Archive for August, 2010


Since May 14th, I have had an itchy rash. It started with a small red welt on my right upper arm, like a mosquito bite. Three days later it had spread up to my shoulder and down to my elbow, and the itching was bad. I went to the Medical Center where the nurse practitioner, who said she’d never seen a rash that looked like this, prescribed first a steroid ointment, and when that didn’t work, a course of oral steroid. By the time I took the last tablet, May 30th, the rash had gone. But on June 3rd it returned over more of my right side, down my back and buttock, across my right shoulder.

Back at the Medical Center another nurse practitioner prescribed oral antihistamine treatment. When that had no effect, he said, “You really must be seen by a doctor right away. I have no idea what this is.”

The doctor who happened to be available for emergency visits was Ernie’s doctor. By this time the rash had spread some more. He examined it in minute detail, using a little light, questioned me at length, and said, “This is bizarre.” He prescribed another course of steroid treatment. Which had no effect.

“You need to see a dermatologist,” the doctor told me.

But then came Ernie’s massive brain attack and its aftermath. I didn’t get around to calling the dermatologist until July. The earliest appointment I could get was for September 3rd.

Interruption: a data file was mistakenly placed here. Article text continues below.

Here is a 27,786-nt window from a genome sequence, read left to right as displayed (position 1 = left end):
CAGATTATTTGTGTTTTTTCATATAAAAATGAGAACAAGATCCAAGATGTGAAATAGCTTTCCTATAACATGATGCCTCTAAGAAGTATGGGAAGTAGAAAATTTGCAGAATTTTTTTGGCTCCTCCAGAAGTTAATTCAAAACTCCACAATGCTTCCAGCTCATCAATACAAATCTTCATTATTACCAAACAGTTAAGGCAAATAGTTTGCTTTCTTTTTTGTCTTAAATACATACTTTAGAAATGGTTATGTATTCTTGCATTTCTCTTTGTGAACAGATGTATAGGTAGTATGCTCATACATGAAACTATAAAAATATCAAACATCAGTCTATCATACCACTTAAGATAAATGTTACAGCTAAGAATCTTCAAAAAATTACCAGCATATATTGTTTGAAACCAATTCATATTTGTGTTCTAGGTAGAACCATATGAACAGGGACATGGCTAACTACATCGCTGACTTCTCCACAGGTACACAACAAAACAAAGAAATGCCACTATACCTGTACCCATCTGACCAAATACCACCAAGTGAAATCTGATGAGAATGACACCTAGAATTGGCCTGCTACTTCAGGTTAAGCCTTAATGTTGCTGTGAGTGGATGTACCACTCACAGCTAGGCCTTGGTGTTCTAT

Meanwhile, the rash has continued to spread; the itching is often intense, though it flares for a while and recedes a bit. But I’m always aware of some degree of burning itching sensation which is exacerbated by any contact with my skin: by clothing, for example, and even by water when I’m swimming. Now it looks like this.

A field of tiny red dots and striations across my back, most apparent at my left waist.


Deep red patches down my arm and underarm.


Across my shoulder and neck, up to the hairline.


It looks like that over most of my body, with occasional flaring patches on my face along my jaw and on my legs.

Friday I’ll find out whether there is any diagnosis and treatment for this condition. It’s hard to live with it.

I promise that my next post will be upbeat. Enough of this kvetching.

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At 6:30 this morning I headed for son Michael’s house. From there we drove to Middle River for kayaking. By 7:40 Michael was unloading the kayak.


Here’s where we launched the kayak.


We were just a few yards from the marina.


Past the marina, we headed in this direction, toward a creek out of sight on the right, along those trees at the horizon. Had we turned left, we would have been going toward the Chesapeake Bay.


It was a perfect morning—temperature in the 70s, clear blue sky, smooth water, slight breeze, and no one else in view. Quiet. Serene. We paddled for an hour, and I took breaks only when Michael did—to sit silently, watching a heron fly overhead, hearing bird and insect sounds from the trees and tall grasses along the river side.

As we returned, this was our view.


Loaded up, ready to go home.


I arrived home at 10:40.

Next time we’re going to go at 5:30 and see the sun rise.

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